The Turks and the Caicos, located at the southern end of the Bahama chain, did not choose to join the Bahamas as a separate nation and remain dependencies of Britain. Air transportation from Fort Lauderdale has meant development of vacation homes and a few hotels on these remote, treeless islands.
An authentic Bahamian meal would include conch (pronounced conk), the large mollusk found on the sea floor, peas ‘n rice, and possibly, grouper. The adductor muscle of the conch is a major source of protein for the islands, its export forbidden by law. It can be eaten raw, after being marinated in lime juice, or as cracked conch, beaten with a cleaver to tenderize it and deep-fried.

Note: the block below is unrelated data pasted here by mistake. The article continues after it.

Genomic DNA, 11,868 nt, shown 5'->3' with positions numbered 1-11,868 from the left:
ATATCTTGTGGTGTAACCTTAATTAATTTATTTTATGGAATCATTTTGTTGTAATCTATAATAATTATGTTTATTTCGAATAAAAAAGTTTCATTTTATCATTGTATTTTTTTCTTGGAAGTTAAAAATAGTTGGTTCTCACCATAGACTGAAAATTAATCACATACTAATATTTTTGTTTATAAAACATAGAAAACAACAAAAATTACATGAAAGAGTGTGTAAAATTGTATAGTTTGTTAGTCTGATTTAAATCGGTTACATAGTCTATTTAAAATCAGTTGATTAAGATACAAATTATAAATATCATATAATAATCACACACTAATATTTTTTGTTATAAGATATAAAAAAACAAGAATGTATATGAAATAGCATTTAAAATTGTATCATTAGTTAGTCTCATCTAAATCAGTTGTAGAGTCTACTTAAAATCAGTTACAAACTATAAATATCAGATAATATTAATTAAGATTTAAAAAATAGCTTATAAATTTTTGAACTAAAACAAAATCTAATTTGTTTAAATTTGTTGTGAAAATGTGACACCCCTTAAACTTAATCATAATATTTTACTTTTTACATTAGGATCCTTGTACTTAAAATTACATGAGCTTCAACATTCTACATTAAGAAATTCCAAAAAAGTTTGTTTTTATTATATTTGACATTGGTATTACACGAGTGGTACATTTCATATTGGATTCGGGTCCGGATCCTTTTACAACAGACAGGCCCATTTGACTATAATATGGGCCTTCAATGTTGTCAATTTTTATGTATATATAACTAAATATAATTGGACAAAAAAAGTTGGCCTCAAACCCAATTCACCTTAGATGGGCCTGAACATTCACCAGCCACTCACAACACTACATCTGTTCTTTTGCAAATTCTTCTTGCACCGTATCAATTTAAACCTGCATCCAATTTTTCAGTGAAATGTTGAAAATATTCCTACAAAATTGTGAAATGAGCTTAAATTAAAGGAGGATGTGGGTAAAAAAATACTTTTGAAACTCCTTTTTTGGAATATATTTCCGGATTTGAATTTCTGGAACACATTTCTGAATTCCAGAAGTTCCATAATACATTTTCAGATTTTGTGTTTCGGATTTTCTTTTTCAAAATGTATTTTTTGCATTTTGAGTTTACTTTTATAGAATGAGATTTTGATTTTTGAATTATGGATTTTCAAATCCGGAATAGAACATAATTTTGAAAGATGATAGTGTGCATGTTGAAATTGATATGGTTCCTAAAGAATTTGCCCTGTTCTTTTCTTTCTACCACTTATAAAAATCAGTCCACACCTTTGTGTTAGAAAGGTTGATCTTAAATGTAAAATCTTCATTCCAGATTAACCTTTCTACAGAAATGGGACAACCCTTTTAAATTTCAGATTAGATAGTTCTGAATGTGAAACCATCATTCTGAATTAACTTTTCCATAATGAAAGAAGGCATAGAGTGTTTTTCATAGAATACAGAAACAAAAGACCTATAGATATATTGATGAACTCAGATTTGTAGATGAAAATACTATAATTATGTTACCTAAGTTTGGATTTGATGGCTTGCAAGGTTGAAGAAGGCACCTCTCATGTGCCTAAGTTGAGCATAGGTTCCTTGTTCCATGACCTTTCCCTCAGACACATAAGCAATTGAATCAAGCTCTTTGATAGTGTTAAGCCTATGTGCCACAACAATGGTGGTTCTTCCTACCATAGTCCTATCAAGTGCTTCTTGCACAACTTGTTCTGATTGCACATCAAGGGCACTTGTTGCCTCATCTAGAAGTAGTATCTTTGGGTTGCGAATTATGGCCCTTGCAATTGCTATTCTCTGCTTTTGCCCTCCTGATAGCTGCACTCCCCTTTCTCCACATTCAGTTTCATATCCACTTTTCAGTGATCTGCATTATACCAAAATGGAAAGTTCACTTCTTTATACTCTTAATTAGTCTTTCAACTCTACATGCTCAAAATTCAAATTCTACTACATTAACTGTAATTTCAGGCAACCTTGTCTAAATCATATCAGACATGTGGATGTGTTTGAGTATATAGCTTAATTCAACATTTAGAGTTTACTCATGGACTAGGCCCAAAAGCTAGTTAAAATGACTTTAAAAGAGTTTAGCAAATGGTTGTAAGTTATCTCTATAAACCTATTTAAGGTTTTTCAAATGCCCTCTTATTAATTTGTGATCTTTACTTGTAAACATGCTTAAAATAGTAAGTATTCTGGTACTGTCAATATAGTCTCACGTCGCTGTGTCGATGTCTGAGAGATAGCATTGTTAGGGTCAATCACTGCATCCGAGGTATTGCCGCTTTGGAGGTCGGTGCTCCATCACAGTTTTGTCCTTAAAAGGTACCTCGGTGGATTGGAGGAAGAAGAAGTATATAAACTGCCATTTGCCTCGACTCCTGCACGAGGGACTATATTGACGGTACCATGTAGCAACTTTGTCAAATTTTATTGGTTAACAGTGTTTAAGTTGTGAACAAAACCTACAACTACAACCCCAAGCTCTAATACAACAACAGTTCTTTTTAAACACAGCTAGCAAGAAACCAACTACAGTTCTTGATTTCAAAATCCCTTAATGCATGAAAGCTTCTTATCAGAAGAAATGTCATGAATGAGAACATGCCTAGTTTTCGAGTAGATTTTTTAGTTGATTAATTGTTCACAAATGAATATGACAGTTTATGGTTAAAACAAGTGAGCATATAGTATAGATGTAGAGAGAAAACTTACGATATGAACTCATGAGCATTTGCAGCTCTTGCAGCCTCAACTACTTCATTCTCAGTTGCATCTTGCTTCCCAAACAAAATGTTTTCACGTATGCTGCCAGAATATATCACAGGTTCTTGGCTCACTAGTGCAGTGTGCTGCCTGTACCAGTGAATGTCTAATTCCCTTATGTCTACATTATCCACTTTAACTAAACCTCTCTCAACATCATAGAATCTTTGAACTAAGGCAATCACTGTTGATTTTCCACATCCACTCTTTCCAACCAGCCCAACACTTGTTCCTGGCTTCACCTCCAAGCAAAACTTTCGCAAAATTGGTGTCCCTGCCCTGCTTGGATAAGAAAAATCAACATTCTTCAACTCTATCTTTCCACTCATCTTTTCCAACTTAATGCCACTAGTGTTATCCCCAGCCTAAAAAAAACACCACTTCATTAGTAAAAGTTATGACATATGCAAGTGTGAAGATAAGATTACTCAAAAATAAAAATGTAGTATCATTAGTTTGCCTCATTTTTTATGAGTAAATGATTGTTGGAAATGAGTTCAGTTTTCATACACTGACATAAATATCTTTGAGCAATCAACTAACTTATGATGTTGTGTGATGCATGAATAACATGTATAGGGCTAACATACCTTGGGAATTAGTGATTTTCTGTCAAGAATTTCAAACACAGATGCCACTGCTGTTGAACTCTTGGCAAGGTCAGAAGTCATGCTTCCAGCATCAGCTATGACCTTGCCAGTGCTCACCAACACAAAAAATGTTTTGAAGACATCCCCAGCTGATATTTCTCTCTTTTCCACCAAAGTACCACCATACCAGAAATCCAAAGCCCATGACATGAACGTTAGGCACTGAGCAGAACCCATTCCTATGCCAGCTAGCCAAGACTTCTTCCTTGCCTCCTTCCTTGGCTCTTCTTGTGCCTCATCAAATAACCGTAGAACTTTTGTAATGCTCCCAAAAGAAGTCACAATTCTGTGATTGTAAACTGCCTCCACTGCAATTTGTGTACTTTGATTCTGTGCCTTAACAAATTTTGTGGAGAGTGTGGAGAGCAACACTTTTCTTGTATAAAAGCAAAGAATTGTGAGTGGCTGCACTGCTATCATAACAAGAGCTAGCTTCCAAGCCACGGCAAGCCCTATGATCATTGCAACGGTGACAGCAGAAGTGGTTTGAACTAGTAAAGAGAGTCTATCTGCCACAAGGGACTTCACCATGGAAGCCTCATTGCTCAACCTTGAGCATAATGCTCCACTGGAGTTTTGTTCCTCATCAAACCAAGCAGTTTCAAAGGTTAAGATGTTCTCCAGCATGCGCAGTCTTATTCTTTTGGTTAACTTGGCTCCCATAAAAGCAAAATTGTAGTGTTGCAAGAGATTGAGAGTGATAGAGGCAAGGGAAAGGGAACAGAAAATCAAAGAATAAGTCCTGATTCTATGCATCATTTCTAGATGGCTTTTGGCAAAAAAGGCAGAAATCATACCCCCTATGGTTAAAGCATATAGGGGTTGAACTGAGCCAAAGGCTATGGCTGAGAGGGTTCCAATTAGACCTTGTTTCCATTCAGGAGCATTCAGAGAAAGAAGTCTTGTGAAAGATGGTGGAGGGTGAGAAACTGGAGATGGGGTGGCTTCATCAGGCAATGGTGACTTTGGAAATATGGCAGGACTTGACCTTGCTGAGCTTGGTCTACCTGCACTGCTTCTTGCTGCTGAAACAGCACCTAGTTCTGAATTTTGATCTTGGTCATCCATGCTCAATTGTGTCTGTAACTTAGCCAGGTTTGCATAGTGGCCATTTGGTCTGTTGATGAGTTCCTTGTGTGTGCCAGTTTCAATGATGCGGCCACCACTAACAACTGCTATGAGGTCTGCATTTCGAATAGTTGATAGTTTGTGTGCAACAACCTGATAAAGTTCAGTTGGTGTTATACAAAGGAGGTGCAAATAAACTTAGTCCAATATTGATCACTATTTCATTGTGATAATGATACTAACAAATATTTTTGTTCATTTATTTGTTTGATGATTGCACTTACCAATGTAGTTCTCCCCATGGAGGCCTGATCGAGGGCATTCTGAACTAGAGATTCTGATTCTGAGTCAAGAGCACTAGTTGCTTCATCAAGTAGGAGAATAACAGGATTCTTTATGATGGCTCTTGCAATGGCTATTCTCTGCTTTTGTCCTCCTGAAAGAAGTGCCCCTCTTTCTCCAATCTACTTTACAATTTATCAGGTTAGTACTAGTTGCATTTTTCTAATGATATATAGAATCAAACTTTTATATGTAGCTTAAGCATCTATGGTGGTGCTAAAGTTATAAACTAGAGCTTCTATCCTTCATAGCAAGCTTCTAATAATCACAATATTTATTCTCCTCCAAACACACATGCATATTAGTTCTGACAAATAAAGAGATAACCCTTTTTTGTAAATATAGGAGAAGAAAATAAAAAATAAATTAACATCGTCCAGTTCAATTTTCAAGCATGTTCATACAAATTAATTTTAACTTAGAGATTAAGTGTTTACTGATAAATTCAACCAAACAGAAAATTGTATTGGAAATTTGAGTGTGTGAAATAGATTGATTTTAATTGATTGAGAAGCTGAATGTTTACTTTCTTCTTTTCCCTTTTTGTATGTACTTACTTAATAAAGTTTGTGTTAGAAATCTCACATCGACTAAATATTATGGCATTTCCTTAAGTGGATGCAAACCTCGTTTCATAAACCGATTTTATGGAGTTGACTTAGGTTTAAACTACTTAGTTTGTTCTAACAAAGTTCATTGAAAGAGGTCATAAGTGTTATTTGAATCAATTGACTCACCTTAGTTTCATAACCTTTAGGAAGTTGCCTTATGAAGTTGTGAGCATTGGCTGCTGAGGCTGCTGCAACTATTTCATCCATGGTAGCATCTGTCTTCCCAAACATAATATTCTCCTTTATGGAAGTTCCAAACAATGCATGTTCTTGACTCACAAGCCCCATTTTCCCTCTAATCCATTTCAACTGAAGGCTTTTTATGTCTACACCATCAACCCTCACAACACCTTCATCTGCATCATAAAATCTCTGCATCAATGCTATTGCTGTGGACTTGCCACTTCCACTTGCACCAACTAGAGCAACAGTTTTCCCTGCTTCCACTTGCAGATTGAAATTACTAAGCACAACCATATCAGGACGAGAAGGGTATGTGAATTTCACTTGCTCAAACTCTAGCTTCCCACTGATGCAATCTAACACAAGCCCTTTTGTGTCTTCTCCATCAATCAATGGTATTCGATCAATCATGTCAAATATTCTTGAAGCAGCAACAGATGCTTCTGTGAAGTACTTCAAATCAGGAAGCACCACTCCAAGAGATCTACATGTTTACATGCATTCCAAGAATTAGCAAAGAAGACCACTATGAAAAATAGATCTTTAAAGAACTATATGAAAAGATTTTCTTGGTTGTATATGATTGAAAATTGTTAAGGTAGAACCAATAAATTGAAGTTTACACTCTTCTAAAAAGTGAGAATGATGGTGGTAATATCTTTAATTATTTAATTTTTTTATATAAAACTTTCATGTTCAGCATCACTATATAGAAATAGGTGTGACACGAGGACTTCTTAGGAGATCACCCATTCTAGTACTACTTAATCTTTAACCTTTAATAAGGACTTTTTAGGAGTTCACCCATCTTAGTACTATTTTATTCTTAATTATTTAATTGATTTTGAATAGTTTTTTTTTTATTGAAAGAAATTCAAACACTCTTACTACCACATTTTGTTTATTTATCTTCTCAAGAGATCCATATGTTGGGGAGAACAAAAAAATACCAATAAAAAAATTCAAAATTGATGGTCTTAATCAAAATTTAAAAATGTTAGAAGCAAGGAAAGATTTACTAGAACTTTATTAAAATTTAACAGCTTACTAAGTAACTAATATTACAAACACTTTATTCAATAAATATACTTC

The Bahamians, mostly descended from slaves, avoid menial work if possible. The agricultural work of producing the little sweet pineapples, tomatoes, and the few other crops that can be grown commercially is done by Haitians who are in the country illegally.
There is some resentment of whitey vacationers and some crime. Law enforcement is spotty. The Chief Justice of the Supreme Court of the Bahamas was mugged and robbed just outside his apartment. To be on the safe side he employed a personal bodyguard.
Some of the cays are known transit points for drugs, especially cocaine produced in Bolivia, processed in Columbia and smuggled into the U.S. At least one, Norman Cay, was at one time an armed camp with machine-gun armed guards employed by the smugglers.